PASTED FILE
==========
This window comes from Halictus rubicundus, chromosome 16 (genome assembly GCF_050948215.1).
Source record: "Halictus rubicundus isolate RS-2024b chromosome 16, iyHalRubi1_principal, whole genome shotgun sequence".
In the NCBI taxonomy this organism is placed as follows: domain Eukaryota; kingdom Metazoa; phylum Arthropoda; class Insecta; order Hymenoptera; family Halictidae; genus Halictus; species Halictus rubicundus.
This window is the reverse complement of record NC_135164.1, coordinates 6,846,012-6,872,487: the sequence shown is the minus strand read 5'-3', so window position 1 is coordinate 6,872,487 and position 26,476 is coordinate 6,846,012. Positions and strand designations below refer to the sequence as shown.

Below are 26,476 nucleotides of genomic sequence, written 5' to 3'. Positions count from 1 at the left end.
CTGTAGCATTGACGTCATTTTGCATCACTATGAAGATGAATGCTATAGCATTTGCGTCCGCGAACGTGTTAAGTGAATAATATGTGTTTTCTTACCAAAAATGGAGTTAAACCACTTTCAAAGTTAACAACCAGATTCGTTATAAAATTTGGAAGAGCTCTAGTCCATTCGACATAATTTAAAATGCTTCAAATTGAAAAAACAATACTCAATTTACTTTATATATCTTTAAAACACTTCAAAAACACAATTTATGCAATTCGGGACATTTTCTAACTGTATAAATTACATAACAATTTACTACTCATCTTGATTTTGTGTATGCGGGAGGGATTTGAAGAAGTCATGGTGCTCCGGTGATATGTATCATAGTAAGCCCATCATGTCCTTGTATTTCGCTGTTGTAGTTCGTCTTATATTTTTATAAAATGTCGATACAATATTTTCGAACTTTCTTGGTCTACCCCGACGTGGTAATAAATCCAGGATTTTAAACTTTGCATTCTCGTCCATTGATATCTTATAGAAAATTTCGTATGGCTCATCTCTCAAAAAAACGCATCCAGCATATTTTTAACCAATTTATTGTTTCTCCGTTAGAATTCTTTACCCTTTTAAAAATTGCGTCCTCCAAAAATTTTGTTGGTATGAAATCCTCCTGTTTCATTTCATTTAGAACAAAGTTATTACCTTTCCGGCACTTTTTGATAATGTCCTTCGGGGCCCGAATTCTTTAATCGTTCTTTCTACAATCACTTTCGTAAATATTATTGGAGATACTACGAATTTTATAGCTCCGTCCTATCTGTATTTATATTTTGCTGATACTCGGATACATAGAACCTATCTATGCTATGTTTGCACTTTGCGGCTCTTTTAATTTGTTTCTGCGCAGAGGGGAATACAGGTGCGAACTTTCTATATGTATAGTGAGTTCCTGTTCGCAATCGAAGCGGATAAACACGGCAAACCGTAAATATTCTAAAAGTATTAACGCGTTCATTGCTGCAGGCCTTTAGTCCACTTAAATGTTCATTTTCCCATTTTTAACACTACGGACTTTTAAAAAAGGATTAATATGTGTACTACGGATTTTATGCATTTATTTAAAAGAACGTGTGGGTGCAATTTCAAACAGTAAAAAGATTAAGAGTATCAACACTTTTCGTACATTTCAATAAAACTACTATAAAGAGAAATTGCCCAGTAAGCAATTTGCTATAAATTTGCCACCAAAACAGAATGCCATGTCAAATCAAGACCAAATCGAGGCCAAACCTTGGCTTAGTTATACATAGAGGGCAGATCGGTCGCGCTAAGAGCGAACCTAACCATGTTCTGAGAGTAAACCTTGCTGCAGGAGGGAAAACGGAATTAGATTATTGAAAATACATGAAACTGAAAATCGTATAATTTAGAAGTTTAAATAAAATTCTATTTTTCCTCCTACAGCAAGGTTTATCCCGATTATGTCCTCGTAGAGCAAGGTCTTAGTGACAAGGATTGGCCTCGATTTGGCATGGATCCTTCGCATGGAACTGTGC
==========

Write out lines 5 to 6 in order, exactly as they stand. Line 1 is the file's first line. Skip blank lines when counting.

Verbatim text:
Below are 26,476 nucleotides of genomic sequence, written 5' to 3'. Positions count from 1 at the left end.
CTGTAGCATTGACGTCATTTTGCATCACTATGAAGATGAATGCTATAGCATTTGCGTCCGCGAACGTGTTAAGTGAATAATATGTGTTTTCTTACCAAAAATGGAGTTAAACCACTTTCAAAGTTAACAACCAGATTCGTTATAAAATTTGGAAGAGCTCTAGTCCATTCGACATAATTTAAAATGCTTCAAATTGAAAAAACAATACTCAATTTACTTTATATATCTTTAAAACACTTCAAAAACACAATTTATGCAATTCGGGACATTTTCTAACTGTATAAATTACATAACAATTTACTACTCATCTTGATTTTGTGTATGCGGGAGGGATTTGAAGAAGTCATGGTGCTCCGGTGATATGTATCATAGTAAGCCCATCATGTCCTTGTATTTCGCTGTTGTAGTTCGTCTTATATTTTTATAAAATGTCGATACAATATTTTCGAACTTTCTTGGTCTACCCCGACGTGGTAATAAATCCAGGATTTTAAACTTTGCATTCTCGTCCATTGATATCTTATAGAAAATTTCGTATGGCTCATCTCTCAAAAAAACGCATCCAGCATATTTTTAACCAATTTATTGTTTCTCCGTTAGAATTCTTTACCCTTTTAAAAATTGCGTCCTCCAAAAATTTTGTTGGTATGAAATCCTCCTGTTTCATTTCATTTAGAACAAAGTTATTACCTTTCCGGCACTTTTTGATAATGTCCTTCGGGGCCCGAATTCTTTAATCGTTCTTTCTACAATCACTTTCGTAAATATTATTGGAGATACTACGAATTTTATAGCTCCGTCCTATCTGTATTTATATTTTGCTGATACTCGGATACATAGAACCTATCTATGCTATGTTTGCACTTTGCGGCTCTTTTAATTTGTTTCTGCGCAGAGGGGAATACAGGTGCGAACTTTCTATATGTATAGTGAGTTCCTGTTCGCAATCGAAGCGGATAAACACGGCAAACCGTAAATATTCTAAAAGTATTAACGCGTTCATTGCTGCAGGCCTTTAGTCCACTTAAATGTTCATTTTCCCATTTTTAACACTACGGACTTTTAAAAAAGGATTAATATGTGTACTACGGATTTTATGCATTTATTTAAAAGAACGTGTGGGTGCAATTTCAAACAGTAAAAAGATTAAGAGTATCAACACTTTTCGTACATTTCAATAAAACTACTATAAAGAGAAATTGCCCAGTAAGCAATTTGCTATAAATTTGCCACCAAAACAGAATGCCATGTCAAATCAAGACCAAATCGAGGCCAAACCTTGGCTTAGTTATACATAGAGGGCAGATCGGTCGCGCTAAGAGCGAACCTAACCATGTTCTGAGAGTAAACCTTGCTGCAGGAGGGAAAACGGAATTAGATTATTGAAAATACATGAAACTGAAAATCGTATAATTTAGAAGTTTAAATAAAATTCTATTTTTCCTCCTACAGCAAGGTTTATCCCGATTATGTCCTCGTAGAGCAAGGTCTTAGTGACAAGGATTGGCCTCGATTTGGCATGGATCCTTCGCATGGAACTGTGC